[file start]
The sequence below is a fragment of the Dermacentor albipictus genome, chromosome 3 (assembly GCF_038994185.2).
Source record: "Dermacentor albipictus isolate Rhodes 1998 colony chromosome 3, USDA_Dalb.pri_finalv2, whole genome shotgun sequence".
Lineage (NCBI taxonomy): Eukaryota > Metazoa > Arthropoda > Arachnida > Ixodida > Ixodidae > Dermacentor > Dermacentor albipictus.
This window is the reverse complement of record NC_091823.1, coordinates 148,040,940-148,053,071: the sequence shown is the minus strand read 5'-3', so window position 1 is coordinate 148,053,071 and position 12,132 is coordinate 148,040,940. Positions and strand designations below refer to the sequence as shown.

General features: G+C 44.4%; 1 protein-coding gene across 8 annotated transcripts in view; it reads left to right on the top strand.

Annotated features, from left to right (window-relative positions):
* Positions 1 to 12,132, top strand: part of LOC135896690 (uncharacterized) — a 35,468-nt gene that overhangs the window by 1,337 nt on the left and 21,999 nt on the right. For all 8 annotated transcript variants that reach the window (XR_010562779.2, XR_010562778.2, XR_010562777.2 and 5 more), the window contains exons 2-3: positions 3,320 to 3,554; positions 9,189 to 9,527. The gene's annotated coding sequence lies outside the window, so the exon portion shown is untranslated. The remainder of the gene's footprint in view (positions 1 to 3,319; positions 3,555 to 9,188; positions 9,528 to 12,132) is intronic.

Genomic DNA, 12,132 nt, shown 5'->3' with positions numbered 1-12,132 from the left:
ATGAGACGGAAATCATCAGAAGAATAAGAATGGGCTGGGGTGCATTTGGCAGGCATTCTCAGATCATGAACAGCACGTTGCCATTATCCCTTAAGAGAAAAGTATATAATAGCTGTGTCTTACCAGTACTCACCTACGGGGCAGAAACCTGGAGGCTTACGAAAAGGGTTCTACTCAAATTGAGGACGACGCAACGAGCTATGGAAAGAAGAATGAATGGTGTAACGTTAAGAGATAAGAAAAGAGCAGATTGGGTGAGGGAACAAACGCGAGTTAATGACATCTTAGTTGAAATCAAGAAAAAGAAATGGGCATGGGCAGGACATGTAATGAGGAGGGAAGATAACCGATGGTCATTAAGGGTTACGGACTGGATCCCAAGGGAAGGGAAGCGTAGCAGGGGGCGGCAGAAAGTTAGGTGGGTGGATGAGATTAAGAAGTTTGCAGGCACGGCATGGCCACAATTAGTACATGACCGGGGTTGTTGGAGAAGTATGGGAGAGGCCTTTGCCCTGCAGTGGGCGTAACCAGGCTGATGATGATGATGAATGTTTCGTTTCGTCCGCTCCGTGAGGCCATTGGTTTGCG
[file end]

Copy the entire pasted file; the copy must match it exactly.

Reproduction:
The sequence below is a fragment of the Dermacentor albipictus genome, chromosome 3 (assembly GCF_038994185.2).
Source record: "Dermacentor albipictus isolate Rhodes 1998 colony chromosome 3, USDA_Dalb.pri_finalv2, whole genome shotgun sequence".
Lineage (NCBI taxonomy): Eukaryota > Metazoa > Arthropoda > Arachnida > Ixodida > Ixodidae > Dermacentor > Dermacentor albipictus.
This window is the reverse complement of record NC_091823.1, coordinates 148,040,940-148,053,071: the sequence shown is the minus strand read 5'-3', so window position 1 is coordinate 148,053,071 and position 12,132 is coordinate 148,040,940. Positions and strand designations below refer to the sequence as shown.

General features: G+C 44.4%; 1 protein-coding gene across 8 annotated transcripts in view; it reads left to right on the top strand.

Annotated features, from left to right (window-relative positions):
* Positions 1 to 12,132, top strand: part of LOC135896690 (uncharacterized) — a 35,468-nt gene that overhangs the window by 1,337 nt on the left and 21,999 nt on the right. For all 8 annotated transcript variants that reach the window (XR_010562779.2, XR_010562778.2, XR_010562777.2 and 5 more), the window contains exons 2-3: positions 3,320 to 3,554; positions 9,189 to 9,527. The gene's annotated coding sequence lies outside the window, so the exon portion shown is untranslated. The remainder of the gene's footprint in view (positions 1 to 3,319; positions 3,555 to 9,188; positions 9,528 to 12,132) is intronic.

Genomic DNA, 12,132 nt, shown 5'->3' with positions numbered 1-12,132 from the left:
ATGAGACGGAAATCATCAGAAGAATAAGAATGGGCTGGGGTGCATTTGGCAGGCATTCTCAGATCATGAACAGCACGTTGCCATTATCCCTTAAGAGAAAAGTATATAATAGCTGTGTCTTACCAGTACTCACCTACGGGGCAGAAACCTGGAGGCTTACGAAAAGGGTTCTACTCAAATTGAGGACGACGCAACGAGCTATGGAAAGAAGAATGAATGGTGTAACGTTAAGAGATAAGAAAAGAGCAGATTGGGTGAGGGAACAAACGCGAGTTAATGACATCTTAGTTGAAATCAAGAAAAAGAAATGGGCATGGGCAGGACATGTAATGAGGAGGGAAGATAACCGATGGTCATTAAGGGTTACGGACTGGATCCCAAGGGAAGGGAAGCGTAGCAGGGGGCGGCAGAAAGTTAGGTGGGTGGATGAGATTAAGAAGTTTGCAGGCACGGCATGGCCACAATTAGTACATGACCGGGGTTGTTGGAGAAGTATGGGAGAGGCCTTTGCCCTGCAGTGGGCGTAACCAGGCTGATGATGATGATGAATGTTTCGTTTCGTCCGCTCCGTGAGGCCATTGGTTTGCG